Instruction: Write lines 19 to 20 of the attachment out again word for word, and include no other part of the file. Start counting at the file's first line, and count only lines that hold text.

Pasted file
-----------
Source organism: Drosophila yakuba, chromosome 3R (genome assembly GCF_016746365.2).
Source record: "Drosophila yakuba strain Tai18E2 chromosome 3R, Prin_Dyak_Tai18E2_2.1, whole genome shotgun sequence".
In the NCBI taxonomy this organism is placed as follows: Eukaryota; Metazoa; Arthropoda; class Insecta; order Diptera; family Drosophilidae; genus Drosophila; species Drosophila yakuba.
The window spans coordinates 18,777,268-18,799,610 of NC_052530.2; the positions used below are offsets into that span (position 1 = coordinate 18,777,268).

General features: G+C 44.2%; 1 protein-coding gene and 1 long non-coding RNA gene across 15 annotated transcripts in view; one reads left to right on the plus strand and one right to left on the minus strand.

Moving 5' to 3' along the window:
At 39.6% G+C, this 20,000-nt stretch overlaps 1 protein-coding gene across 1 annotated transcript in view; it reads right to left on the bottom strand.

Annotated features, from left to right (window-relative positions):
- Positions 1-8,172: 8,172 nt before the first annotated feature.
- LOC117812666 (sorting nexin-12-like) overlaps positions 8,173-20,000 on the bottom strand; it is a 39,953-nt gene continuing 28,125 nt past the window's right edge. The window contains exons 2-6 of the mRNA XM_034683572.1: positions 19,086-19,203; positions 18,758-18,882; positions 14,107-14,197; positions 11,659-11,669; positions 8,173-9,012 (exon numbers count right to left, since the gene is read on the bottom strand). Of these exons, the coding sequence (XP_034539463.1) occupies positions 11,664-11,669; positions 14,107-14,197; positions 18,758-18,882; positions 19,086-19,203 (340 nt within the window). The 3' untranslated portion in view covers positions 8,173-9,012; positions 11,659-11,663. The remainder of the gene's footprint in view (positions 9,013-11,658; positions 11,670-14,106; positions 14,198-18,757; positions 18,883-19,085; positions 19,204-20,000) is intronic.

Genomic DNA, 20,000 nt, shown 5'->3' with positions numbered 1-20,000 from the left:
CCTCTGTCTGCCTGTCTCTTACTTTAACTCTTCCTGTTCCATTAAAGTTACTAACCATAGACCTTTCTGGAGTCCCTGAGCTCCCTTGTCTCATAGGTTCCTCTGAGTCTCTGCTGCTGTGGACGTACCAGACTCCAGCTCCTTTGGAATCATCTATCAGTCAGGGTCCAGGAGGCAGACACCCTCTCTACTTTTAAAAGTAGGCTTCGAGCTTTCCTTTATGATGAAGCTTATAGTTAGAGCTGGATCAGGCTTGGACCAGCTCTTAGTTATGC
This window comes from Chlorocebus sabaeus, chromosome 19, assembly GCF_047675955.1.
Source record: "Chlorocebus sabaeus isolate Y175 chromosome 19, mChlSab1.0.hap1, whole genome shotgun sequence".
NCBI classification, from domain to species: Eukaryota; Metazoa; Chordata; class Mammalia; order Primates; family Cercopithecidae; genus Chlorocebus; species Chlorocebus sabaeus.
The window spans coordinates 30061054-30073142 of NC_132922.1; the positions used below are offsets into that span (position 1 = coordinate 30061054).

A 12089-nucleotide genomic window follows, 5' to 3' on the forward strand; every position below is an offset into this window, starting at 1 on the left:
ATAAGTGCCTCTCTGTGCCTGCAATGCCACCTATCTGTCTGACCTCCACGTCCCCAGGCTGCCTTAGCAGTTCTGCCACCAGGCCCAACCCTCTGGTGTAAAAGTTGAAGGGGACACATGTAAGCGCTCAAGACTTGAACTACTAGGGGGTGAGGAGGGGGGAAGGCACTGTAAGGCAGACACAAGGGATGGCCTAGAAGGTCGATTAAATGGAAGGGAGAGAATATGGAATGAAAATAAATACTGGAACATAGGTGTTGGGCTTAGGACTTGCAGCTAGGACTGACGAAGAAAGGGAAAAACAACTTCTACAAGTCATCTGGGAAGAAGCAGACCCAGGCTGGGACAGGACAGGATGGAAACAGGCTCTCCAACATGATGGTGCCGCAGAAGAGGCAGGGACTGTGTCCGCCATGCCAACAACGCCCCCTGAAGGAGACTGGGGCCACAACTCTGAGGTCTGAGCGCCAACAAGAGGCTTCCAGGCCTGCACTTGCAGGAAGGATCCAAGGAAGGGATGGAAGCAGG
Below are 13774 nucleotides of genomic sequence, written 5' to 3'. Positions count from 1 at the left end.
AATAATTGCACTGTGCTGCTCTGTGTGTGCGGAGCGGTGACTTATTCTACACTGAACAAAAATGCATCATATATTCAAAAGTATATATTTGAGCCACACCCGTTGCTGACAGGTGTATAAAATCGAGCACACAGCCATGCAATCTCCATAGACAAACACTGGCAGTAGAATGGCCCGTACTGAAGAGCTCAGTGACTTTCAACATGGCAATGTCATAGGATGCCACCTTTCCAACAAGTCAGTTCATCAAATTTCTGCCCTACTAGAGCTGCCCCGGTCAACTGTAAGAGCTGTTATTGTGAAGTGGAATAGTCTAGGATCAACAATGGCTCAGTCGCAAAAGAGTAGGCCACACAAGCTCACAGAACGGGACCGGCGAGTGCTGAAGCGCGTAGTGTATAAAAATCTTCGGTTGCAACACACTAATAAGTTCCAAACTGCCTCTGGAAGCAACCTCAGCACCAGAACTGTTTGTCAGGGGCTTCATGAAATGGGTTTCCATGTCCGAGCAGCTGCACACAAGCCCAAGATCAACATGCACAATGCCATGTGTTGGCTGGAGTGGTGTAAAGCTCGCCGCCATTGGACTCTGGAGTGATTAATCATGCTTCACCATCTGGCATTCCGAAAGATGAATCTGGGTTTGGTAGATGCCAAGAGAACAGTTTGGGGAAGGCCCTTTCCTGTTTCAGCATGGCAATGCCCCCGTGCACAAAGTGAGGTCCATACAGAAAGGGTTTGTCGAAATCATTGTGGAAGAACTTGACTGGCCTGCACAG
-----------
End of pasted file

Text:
Below are 13774 nucleotides of genomic sequence, written 5' to 3'. Positions count from 1 at the left end.
AATAATTGCACTGTGCTGCTCTGTGTGTGCGGAGCGGTGACTTATTCTACACTGAACAAAAATGCATCATATATTCAAAAGTATATATTTGAGCCACACCCGTTGCTGACAGGTGTATAAAATCGAGCACACAGCCATGCAATCTCCATAGACAAACACTGGCAGTAGAATGGCCCGTACTGAAGAGCTCAGTGACTTTCAACATGGCAATGTCATAGGATGCCACCTTTCCAACAAGTCAGTTCATCAAATTTCTGCCCTACTAGAGCTGCCCCGGTCAACTGTAAGAGCTGTTATTGTGAAGTGGAATAGTCTAGGATCAACAATGGCTCAGTCGCAAAAGAGTAGGCCACACAAGCTCACAGAACGGGACCGGCGAGTGCTGAAGCGCGTAGTGTATAAAAATCTTCGGTTGCAACACACTAATAAGTTCCAAACTGCCTCTGGAAGCAACCTCAGCACCAGAACTGTTTGTCAGGGGCTTCATGAAATGGGTTTCCATGTCCGAGCAGCTGCACACAAGCCCAAGATCAACATGCACAATGCCATGTGTTGGCTGGAGTGGTGTAAAGCTCGCCGCCATTGGACTCTGGAGTGATTAATCATGCTTCACCATCTGGCATTCCGAAAGATGAATCTGGGTTTGGTAGATGCCAAGAGAACAGTTTGGGGAAGGCCCTTTCCTGTTTCAGCATGGCAATGCCCCCGTGCACAAAGTGAGGTCCATACAGAAAGGGTTTGTCGAAATCATTGTGGAAGAACTTGACTGGCCTGCACAG